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German archeologists uncover Celtic treasure

From Spiegel:

German archeologists have unearthed a 2,600-year-old Celtic tomb containing a treasure of jewellery made of gold, amber and bronze.

The subterranean chamber measuring four by five meters was uncovered near the prehistoric Heuneburg hill fort near the town of Herbertingen in south-western Germany. Its contents including the oak floor of the room are unusually well preserved. The find is a “milestone for the reconstruction of the social history of the Celts,” archeologist Dirk Krausse, the director of the dig, said on Tuesday.

The intact oak should allow archeologists to ascertain the precise age of the tomb through tree-ring dating. This is rarely possible with Celtic finds because the Celts left behind no writings and their buildings, usually made from wood and clay, have long since crumbled away.

Krausse said the artefacts found suggest that a woman from the Heuneburg aristocracy was buried there, but added that laboratory tests will need to be conducted to be certain. Only a small part of the chamber has so far been examined.

The entire room weighing some 80 tons was lifted by two cranes onto a flatbed truck and taken to a research facility in Ludwigsburg on Tuesday. The results of the analysis will be presented in June 2011, researchers said.

Heuneburg is regarded as one of the most important Celtic settlements and was a vital trading center during the period between 620 and 480 BC. Intensive excavation has taken place at the site since 1950. Other tombs found at Heuneburg over the decades had already been plundered.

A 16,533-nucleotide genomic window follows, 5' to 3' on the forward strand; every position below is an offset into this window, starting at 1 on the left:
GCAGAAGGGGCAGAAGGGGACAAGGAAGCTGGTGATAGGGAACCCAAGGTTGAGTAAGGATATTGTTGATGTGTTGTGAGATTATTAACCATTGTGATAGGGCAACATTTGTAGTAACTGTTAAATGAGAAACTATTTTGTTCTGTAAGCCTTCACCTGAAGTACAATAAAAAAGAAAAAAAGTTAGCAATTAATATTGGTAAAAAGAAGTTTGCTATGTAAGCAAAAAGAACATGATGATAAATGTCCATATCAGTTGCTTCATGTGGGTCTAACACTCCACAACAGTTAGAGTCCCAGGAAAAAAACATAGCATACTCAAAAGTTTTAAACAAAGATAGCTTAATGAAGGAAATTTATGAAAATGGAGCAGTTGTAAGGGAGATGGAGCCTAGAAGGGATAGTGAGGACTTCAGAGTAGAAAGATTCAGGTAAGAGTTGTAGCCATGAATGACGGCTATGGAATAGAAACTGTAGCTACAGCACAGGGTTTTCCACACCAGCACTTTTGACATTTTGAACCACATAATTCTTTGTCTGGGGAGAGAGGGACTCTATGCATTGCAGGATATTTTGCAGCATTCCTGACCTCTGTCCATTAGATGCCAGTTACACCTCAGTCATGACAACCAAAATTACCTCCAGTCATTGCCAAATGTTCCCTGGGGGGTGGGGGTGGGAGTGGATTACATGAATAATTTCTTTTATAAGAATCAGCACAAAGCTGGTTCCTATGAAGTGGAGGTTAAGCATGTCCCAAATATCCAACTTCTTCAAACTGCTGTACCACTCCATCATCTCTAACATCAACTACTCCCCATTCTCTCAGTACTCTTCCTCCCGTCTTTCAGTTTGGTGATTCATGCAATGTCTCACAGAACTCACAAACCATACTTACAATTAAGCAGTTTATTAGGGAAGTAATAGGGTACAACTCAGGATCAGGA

The tomb and the objects are to go on show in an exhibition in Stuttgart in 2012.

From Spiegel.

Filed under: Archaeology, , , , , , , , ,

The oldest burial documented in Mesoamerica?

From guardian.co.uk:

Archaeologists in southern Mexico have discovered the 2,700-year-old tomb of a dignitary inside a pyramid that may be the oldest such burial documented in Mesoamerica.

The tomb held a man aged about 50, who was buried with jade collars, pyrite and obsidian artefacts and ceramic vessels. Archaeologist Emiliano Gallaga said the tomb dates to between 500 and 700BC.

“We think this is one of the earliest discoveries of the use of a pyramid as a tomb, not only as a religious site or temple,” Gallaga said.

Pre-Hispanic cultures built pyramids mainly as representations of the levels leading from the underworld to the sky; the highest point usually held a temple.

The tomb was found at a site built by Zoque Indians in Chiapa de Corzo, in southern Chiapas state. It may be almost 1,000 years older than the better-known pyramid tomb of the Mayan ruler Pakal at the Palenque archaeological site, also in Chiapas.

The man – probably a high priest or ruler of Chiapa de Corzo, a prominent settlement at the time – was buried in a stone chamber. Marks in the wall indicate wooden roof supports were used to create the tomb, but the wood long ago collapsed under the weight of the pyramid built above…

Read the rest of this article here.

This discovery is also featured here.

Filed under: Archaeology, , , , , , , , , ,

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